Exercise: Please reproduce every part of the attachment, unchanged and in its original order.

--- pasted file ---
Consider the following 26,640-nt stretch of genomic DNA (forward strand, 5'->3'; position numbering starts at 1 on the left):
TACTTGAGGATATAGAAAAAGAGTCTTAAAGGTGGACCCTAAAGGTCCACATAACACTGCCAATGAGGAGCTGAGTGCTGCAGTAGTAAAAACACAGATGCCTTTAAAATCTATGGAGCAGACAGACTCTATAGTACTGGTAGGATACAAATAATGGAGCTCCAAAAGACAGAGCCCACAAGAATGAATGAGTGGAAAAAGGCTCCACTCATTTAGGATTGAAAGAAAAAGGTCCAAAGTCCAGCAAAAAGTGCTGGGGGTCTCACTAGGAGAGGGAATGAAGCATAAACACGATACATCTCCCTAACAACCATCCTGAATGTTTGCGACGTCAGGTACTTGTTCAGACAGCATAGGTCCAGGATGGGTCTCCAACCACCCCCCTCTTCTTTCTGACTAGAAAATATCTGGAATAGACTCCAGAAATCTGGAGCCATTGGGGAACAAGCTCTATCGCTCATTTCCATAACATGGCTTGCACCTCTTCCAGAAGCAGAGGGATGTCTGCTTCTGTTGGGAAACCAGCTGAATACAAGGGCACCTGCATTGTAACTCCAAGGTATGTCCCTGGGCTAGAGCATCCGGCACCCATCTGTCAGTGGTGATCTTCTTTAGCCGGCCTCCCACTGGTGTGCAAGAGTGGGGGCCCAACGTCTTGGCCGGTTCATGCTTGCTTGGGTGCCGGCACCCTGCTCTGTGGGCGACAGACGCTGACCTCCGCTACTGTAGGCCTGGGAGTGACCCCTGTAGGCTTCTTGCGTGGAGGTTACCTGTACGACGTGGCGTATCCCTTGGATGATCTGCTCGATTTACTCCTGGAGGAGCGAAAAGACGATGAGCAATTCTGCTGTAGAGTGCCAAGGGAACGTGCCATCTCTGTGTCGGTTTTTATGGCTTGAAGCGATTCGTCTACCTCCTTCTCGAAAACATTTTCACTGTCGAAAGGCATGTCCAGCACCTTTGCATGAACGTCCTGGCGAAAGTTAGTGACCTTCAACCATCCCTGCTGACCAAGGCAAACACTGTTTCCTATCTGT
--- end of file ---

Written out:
Consider the following 26,640-nt stretch of genomic DNA (forward strand, 5'->3'; position numbering starts at 1 on the left):
TACTTGAGGATATAGAAAAAGAGTCTTAAAGGTGGACCCTAAAGGTCCACATAACACTGCCAATGAGGAGCTGAGTGCTGCAGTAGTAAAAACACAGATGCCTTTAAAATCTATGGAGCAGACAGACTCTATAGTACTGGTAGGATACAAATAATGGAGCTCCAAAAGACAGAGCCCACAAGAATGAATGAGTGGAAAAAGGCTCCACTCATTTAGGATTGAAAGAAAAAGGTCCAAAGTCCAGCAAAAAGTGCTGGGGGTCTCACTAGGAGAGGGAATGAAGCATAAACACGATACATCTCCCTAACAACCATCCTGAATGTTTGCGACGTCAGGTACTTGTTCAGACAGCATAGGTCCAGGATGGGTCTCCAACCACCCCCCTCTTCTTTCTGACTAGAAAATATCTGGAATAGACTCCAGAAATCTGGAGCCATTGGGGAACAAGCTCTATCGCTCATTTCCATAACATGGCTTGCACCTCTTCCAGAAGCAGAGGGATGTCTGCTTCTGTTGGGAAACCAGCTGAATACAAGGGCACCTGCATTGTAACTCCAAGGTATGTCCCTGGGCTAGAGCATCCGGCACCCATCTGTCAGTGGTGATCTTCTTTAGCCGGCCTCCCACTGGTGTGCAAGAGTGGGGGCCCAACGTCTTGGCCGGTTCATGCTTGCTTGGGTGCCGGCACCCTGCTCTGTGGGCGACAGACGCTGACCTCCGCTACTGTAGGCCTGGGAGTGACCCCTGTAGGCTTCTTGCGTGGAGGTTACCTGTACGACGTGGCGTATCCCTTGGATGATCTGCTCGATTTACTCCTGGAGGAGCGAAAAGACGATGAGCAATTCTGCTGTAGAGTGCCAAGGGAACGTGCCATCTCTGTGTCGGTTTTTATGGCTTGAAGCGATTCGTCTACCTCCTTCTCGAAAACATTTTCACTGTCGAAAGGCATGTCCAGCACCTTTGCATGAACGTCCTGGCGAAAGTTAGTGACCTTCAACCATCCCTGCTGACCAAGGCAAACACTGTTTCCTATCTGT